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ERIC Number: ED439871
Record Type: Non-Journal
Publication Date: 2000-Mar
Pages: 9
Abstractor: N/A
Reference Count: N/A
The Effects of Peer-Delivered Self-Monitoring Strategies on the Participation of Students with Disabilities in General Education Classrooms.
Gilberts, Guy H.
Five severely disabled middle school students received peer training in self-monitoring their classroom behaviors. Teachers chose 11 target behaviors to increase student participation in the general education classroom. Each participating student was assigned a nondisabled eighth-grade peer tutor who received 8 weeks of training in delivery of praise, positive reinforcement, error correction, and data collection. Peer tutors discussed with their participating students how the students would learn to keep track of their own behaviors. Peer tutors gave examples of target behaviors; taught participating students to use the self-recording sheet; and provided feedback, encouragement, and praise. Training was discontinued when appropriate self-recording was demonstrated, with 80 percent agreement between tutor and student, and reinstituted when agreement dropped below 80 percent. After training began, correct student performance of target behaviors rose dramatically. These gains continued through the maintenance condition without retraining for two students and with only two retraining sessions for the other three students. No problems were encountered that related to student ability to self-monitor or peer tutors' delivery of training. All students reported that their "fit" in the classroom improved after they learned to self-monitor. The findings confirm that peer tutors can effectively deliver instruction and that students with severe disabilities can learn to take control of their actions and increase their participation in inclusive settings. (SV)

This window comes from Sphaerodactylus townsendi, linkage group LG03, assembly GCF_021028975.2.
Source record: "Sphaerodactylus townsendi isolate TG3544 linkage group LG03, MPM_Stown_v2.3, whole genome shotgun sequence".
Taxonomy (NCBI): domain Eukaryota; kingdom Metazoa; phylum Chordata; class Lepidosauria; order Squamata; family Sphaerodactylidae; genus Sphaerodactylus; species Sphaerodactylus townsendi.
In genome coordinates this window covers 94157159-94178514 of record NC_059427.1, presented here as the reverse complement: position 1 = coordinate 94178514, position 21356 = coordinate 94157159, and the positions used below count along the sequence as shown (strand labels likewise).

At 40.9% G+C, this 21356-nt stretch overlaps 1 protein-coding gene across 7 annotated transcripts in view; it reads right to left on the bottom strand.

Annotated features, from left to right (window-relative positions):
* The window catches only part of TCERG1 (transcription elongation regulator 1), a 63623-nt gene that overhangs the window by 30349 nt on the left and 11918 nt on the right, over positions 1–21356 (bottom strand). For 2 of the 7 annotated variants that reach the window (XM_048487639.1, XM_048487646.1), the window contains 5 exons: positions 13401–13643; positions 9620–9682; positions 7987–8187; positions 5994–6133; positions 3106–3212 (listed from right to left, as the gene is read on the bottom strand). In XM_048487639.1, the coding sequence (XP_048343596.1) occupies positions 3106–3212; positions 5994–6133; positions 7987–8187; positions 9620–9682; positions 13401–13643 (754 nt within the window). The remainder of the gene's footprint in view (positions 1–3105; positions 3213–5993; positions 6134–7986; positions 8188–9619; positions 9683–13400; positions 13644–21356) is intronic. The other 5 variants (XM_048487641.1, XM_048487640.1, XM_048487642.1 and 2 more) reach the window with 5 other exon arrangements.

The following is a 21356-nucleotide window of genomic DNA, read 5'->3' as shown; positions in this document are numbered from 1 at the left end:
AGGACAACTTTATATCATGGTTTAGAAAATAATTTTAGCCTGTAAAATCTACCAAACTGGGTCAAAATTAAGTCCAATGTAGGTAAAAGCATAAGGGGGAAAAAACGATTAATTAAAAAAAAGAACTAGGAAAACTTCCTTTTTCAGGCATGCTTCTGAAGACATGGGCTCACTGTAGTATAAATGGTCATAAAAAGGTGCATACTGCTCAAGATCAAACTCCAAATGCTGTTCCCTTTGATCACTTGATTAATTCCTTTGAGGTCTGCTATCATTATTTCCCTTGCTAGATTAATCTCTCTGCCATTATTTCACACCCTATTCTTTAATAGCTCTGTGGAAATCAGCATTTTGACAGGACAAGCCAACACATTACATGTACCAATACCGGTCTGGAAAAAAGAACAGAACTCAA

Publication Type: Reports - Research; Speeches/Meeting Papers
Education Level: N/A
Audience: N/A
Language: English
Sponsor: N/A
Authoring Institution: N/A